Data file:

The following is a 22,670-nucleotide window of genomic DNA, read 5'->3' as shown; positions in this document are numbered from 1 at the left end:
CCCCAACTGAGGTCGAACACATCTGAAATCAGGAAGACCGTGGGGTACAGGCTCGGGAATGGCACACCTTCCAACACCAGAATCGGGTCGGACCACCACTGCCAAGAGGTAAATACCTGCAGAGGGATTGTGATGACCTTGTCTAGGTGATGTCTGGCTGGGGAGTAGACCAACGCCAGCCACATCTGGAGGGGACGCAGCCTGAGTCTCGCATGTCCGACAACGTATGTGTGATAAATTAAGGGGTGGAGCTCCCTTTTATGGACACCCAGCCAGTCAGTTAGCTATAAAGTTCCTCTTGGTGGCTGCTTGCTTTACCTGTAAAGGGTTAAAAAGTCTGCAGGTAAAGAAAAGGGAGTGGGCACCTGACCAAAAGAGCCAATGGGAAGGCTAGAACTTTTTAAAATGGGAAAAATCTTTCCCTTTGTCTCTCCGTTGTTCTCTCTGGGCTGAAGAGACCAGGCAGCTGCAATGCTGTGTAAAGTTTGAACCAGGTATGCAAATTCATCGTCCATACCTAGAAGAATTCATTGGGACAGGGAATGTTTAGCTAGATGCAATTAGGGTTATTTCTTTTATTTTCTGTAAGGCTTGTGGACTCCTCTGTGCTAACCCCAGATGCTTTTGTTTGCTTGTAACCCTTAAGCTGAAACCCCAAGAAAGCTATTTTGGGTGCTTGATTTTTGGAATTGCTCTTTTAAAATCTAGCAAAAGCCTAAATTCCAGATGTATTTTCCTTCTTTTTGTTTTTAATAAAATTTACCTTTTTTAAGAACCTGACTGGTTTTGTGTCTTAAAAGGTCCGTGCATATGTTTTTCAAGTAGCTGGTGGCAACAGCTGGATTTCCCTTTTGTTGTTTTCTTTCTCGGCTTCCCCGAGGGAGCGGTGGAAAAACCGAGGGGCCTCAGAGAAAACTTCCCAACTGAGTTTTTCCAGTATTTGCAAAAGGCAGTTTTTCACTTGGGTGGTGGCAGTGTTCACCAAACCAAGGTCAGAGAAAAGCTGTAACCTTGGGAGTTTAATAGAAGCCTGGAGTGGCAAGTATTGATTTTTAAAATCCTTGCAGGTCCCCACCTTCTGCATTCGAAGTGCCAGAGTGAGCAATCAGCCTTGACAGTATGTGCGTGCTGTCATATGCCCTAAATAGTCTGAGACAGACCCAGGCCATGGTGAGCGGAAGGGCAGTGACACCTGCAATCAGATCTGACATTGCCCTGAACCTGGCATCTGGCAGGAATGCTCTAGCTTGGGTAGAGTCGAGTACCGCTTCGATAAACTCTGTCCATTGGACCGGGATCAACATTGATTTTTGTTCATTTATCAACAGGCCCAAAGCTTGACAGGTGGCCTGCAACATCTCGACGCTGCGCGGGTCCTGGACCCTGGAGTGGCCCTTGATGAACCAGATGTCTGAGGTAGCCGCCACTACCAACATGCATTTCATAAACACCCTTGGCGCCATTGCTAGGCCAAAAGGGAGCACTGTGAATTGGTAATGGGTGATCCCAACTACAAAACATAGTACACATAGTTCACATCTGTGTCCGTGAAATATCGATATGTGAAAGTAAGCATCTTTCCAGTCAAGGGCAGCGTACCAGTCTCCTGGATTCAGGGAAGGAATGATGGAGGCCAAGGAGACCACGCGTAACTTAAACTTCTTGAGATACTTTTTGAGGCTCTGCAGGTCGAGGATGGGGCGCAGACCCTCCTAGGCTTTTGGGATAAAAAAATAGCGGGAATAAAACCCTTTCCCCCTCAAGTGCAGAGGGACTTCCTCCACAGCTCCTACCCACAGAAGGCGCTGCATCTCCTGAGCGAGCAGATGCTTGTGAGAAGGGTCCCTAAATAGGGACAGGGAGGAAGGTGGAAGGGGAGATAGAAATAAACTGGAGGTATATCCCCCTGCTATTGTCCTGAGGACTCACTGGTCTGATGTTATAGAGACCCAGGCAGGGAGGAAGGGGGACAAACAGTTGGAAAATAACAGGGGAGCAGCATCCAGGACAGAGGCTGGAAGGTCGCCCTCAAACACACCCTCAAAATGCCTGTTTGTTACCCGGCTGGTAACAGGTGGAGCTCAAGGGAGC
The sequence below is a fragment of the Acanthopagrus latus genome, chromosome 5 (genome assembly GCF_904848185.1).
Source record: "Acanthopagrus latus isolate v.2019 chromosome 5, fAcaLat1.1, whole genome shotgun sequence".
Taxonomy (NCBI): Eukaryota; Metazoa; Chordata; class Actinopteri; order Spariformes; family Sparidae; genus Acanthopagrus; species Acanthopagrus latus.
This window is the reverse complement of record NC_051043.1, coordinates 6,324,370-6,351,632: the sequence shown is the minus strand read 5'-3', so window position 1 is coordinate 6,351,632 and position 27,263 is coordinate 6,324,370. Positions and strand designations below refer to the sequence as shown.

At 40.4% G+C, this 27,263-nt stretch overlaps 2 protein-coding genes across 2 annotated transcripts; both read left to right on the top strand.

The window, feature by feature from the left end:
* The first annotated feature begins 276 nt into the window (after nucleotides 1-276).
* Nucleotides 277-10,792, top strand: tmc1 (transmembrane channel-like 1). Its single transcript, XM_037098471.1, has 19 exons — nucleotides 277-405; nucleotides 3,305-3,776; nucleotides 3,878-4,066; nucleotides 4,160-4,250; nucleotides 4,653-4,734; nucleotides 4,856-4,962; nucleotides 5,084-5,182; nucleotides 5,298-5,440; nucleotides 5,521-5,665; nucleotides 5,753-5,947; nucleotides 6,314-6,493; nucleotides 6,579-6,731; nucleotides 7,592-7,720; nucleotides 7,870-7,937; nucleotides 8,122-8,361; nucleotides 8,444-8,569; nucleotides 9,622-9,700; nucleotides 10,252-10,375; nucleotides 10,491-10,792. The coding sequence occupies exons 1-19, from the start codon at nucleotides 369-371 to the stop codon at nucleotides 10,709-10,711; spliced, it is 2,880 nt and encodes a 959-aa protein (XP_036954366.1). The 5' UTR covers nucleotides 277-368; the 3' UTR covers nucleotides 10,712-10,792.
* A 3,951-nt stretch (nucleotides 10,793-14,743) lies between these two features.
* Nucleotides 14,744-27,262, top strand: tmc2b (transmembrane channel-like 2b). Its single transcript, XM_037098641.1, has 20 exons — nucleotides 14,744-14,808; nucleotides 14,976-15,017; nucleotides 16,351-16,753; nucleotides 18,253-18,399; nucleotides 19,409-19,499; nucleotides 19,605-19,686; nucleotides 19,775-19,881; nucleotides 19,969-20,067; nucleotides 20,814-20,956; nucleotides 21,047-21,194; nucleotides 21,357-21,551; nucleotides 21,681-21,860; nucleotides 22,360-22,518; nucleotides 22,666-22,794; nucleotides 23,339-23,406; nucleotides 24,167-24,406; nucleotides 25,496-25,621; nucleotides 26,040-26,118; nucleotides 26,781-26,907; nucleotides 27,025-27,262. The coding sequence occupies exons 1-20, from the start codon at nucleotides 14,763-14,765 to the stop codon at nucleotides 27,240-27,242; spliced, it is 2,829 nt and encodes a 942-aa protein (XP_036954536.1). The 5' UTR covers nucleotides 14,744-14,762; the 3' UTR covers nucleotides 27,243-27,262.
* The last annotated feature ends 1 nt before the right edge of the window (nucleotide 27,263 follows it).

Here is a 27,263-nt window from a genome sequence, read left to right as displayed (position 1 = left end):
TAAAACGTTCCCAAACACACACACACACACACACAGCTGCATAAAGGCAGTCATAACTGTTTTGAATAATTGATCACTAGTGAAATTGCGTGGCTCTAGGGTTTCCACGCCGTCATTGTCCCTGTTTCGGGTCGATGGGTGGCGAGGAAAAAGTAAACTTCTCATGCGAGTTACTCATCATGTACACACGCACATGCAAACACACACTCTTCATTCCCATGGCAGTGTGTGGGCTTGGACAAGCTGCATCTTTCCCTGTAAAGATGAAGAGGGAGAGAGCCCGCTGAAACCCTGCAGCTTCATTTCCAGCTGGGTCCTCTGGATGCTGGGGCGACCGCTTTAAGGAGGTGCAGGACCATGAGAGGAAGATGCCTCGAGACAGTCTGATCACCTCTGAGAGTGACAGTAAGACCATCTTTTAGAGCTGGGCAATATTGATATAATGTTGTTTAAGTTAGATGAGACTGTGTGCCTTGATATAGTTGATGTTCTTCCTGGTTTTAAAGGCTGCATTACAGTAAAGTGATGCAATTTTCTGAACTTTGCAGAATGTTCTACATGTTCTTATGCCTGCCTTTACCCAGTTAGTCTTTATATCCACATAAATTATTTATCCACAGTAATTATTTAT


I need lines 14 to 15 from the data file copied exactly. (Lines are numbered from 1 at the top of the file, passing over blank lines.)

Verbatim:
Here is a 27,263-nt window from a genome sequence, read left to right as displayed (position 1 = left end):
TAAAACGTTCCCAAACACACACACACACACACACAGCTGCATAAAGGCAGTCATAACTGTTTTGAATAATTGATCACTAGTGAAATTGCGTGGCTCTAGGGTTTCCACGCCGTCATTGTCCCTGTTTCGGGTCGATGGGTGGCGAGGAAAAAGTAAACTTCTCATGCGAGTTACTCATCATGTACACACGCACATGCAAACACACACTCTTCATTCCCATGGCAGTGTGTGGGCTTGGACAAGCTGCATCTTTCCCTGTAAAGATGAAGAGGGAGAGAGCCCGCTGAAACCCTGCAGCTTCATTTCCAGCTGGGTCCTCTGGATGCTGGGGCGACCGCTTTAAGGAGGTGCAGGACCATGAGAGGAAGATGCCTCGAGACAGTCTGATCACCTCTGAGAGTGACAGTAAGACCATCTTTTAGAGCTGGGCAATATTGATATAATGTTGTTTAAGTTAGATGAGACTGTGTGCCTTGATATAGTTGATGTTCTTCCTGGTTTTAAAGGCTGCATTACAGTAAAGTGATGCAATTTTCTGAACTTTGCAGAATGTTCTACATGTTCTTATGCCTGCCTTTACCCAGTTAGTCTTTATATCCACATAAATTATTTATCCACAGTAATTATTTAT